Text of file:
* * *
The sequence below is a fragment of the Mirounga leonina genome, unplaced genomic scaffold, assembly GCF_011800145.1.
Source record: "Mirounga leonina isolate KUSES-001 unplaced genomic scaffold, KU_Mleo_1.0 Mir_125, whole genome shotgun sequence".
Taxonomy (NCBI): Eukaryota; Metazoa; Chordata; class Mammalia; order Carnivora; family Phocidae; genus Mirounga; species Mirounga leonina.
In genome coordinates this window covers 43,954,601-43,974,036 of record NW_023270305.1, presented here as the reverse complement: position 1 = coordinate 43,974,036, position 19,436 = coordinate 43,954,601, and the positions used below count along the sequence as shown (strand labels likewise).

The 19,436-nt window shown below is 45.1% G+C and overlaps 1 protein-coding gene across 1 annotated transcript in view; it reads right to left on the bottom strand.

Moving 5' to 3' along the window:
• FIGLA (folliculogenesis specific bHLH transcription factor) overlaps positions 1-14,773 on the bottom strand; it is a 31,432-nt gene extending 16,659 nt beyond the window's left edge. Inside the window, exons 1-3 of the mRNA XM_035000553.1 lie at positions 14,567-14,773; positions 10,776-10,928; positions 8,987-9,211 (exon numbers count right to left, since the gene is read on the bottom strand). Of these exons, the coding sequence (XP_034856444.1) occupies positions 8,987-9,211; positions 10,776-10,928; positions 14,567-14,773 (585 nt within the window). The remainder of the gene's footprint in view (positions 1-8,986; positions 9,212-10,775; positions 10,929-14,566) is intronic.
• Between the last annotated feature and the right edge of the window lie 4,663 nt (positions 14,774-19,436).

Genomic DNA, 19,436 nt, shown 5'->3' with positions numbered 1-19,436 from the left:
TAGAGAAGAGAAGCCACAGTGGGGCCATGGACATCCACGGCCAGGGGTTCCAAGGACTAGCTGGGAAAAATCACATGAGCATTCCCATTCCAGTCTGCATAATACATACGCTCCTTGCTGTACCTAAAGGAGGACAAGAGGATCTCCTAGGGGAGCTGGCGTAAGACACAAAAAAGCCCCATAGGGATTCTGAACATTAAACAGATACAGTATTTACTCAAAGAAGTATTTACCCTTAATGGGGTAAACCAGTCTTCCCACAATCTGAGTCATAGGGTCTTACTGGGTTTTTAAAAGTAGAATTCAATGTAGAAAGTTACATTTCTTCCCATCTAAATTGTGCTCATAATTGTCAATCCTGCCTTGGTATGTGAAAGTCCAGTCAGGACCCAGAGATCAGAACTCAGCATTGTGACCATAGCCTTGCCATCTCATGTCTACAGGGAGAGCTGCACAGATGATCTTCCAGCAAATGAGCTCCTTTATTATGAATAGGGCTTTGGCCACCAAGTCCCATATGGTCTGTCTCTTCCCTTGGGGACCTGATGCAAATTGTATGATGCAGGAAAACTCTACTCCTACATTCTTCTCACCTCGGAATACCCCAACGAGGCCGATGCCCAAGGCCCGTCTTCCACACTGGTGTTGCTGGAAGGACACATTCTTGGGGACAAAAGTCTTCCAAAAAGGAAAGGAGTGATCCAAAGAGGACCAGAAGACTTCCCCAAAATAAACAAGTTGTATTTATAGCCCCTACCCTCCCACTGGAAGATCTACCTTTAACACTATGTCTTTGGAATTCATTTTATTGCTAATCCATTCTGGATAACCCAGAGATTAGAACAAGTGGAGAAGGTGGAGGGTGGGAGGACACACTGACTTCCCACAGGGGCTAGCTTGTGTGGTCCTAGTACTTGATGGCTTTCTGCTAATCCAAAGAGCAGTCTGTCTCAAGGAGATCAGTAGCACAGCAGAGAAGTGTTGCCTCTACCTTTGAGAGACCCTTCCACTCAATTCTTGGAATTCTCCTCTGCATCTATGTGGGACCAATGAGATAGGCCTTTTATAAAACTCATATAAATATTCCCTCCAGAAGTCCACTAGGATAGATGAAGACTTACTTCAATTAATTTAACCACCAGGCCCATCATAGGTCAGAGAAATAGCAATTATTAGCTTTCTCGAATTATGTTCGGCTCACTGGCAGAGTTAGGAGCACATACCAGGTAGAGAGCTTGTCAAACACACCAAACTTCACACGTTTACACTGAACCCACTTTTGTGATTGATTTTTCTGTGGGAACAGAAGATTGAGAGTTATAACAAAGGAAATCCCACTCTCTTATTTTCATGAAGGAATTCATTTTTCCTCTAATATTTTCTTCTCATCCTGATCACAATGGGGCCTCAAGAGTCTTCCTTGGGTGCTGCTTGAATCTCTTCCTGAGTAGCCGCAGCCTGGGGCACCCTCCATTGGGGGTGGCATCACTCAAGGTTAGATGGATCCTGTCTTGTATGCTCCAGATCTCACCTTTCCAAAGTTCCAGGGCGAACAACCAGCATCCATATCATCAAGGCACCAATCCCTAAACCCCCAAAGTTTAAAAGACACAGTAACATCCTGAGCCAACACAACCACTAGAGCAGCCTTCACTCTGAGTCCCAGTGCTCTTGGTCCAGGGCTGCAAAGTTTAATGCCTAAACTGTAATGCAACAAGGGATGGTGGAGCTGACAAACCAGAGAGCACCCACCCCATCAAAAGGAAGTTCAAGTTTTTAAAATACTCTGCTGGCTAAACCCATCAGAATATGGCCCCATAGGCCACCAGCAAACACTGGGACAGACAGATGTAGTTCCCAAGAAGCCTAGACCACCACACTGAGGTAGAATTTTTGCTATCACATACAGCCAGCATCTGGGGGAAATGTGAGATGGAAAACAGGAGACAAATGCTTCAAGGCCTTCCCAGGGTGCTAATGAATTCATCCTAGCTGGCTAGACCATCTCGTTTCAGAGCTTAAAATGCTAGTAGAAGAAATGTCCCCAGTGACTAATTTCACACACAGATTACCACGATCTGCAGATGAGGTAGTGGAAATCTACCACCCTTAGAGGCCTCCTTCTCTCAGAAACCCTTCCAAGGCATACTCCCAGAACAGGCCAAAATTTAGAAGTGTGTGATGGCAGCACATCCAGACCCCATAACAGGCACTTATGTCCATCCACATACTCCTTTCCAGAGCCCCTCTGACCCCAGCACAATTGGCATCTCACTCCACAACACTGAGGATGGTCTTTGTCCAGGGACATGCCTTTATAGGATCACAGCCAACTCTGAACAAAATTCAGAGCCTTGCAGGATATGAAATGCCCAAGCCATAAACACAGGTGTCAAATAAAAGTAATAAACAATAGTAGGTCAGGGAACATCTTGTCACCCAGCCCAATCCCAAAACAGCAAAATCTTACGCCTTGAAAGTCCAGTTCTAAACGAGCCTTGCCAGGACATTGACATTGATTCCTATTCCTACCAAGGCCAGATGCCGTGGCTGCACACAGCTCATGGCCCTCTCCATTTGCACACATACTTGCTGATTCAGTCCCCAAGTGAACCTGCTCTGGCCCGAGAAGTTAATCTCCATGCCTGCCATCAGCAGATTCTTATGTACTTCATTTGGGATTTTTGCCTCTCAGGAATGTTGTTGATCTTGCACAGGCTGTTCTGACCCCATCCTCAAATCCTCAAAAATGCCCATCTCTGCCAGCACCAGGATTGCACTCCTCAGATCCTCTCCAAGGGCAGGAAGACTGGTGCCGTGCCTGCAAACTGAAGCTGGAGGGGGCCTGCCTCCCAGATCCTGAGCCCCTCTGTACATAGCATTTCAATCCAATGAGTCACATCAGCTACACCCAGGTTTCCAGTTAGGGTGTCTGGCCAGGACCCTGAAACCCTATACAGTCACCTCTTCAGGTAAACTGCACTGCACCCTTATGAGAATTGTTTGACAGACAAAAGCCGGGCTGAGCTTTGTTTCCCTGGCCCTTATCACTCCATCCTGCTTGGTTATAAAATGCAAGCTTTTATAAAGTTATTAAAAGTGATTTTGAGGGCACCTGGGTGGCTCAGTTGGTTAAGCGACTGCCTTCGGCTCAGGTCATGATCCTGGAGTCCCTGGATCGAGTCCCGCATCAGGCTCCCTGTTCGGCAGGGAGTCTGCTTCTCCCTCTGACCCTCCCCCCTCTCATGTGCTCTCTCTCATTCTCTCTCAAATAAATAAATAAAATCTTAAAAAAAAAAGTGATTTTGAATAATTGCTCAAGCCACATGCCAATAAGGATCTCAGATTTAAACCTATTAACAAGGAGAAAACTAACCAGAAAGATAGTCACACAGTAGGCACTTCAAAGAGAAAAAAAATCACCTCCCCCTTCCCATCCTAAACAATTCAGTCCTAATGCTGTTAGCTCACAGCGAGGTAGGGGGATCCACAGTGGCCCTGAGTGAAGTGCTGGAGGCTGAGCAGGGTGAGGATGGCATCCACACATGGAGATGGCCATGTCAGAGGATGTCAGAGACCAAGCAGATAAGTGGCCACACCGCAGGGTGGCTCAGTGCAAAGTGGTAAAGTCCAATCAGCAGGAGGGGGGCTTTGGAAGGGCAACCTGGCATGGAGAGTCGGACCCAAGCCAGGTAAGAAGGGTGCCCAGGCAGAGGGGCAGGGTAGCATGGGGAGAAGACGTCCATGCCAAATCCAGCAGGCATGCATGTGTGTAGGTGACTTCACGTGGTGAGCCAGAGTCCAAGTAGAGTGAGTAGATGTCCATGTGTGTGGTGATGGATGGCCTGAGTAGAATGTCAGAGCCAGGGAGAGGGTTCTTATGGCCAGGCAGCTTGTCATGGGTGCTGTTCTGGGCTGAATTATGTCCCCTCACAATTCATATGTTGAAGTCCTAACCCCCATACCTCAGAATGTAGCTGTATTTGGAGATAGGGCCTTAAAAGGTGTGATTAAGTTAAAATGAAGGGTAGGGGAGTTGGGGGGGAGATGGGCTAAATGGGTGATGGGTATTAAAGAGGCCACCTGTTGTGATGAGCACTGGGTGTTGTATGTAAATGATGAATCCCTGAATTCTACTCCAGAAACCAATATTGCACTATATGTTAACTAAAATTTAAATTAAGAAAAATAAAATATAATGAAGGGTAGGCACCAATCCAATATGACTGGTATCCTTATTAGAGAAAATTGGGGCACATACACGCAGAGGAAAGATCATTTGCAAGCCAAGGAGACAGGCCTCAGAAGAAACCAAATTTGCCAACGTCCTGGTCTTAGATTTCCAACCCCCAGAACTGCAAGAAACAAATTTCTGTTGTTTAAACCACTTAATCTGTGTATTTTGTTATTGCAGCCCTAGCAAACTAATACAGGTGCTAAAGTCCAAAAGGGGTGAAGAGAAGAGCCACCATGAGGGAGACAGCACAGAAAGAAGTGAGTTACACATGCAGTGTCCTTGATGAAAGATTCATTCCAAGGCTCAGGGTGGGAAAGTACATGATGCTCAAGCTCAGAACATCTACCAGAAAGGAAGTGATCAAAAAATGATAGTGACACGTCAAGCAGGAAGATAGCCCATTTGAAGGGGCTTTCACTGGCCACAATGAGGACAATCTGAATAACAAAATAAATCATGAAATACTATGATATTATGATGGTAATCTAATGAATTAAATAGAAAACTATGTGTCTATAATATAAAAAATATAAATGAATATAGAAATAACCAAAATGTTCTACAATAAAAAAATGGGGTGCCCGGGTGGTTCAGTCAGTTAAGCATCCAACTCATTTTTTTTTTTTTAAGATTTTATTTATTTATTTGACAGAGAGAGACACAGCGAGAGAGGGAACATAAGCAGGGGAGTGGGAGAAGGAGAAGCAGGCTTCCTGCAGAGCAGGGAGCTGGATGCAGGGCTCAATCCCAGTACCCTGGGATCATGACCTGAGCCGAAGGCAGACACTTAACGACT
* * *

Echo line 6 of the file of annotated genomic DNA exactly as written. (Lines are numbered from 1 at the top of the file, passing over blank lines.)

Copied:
Moving 5' to 3' along the window: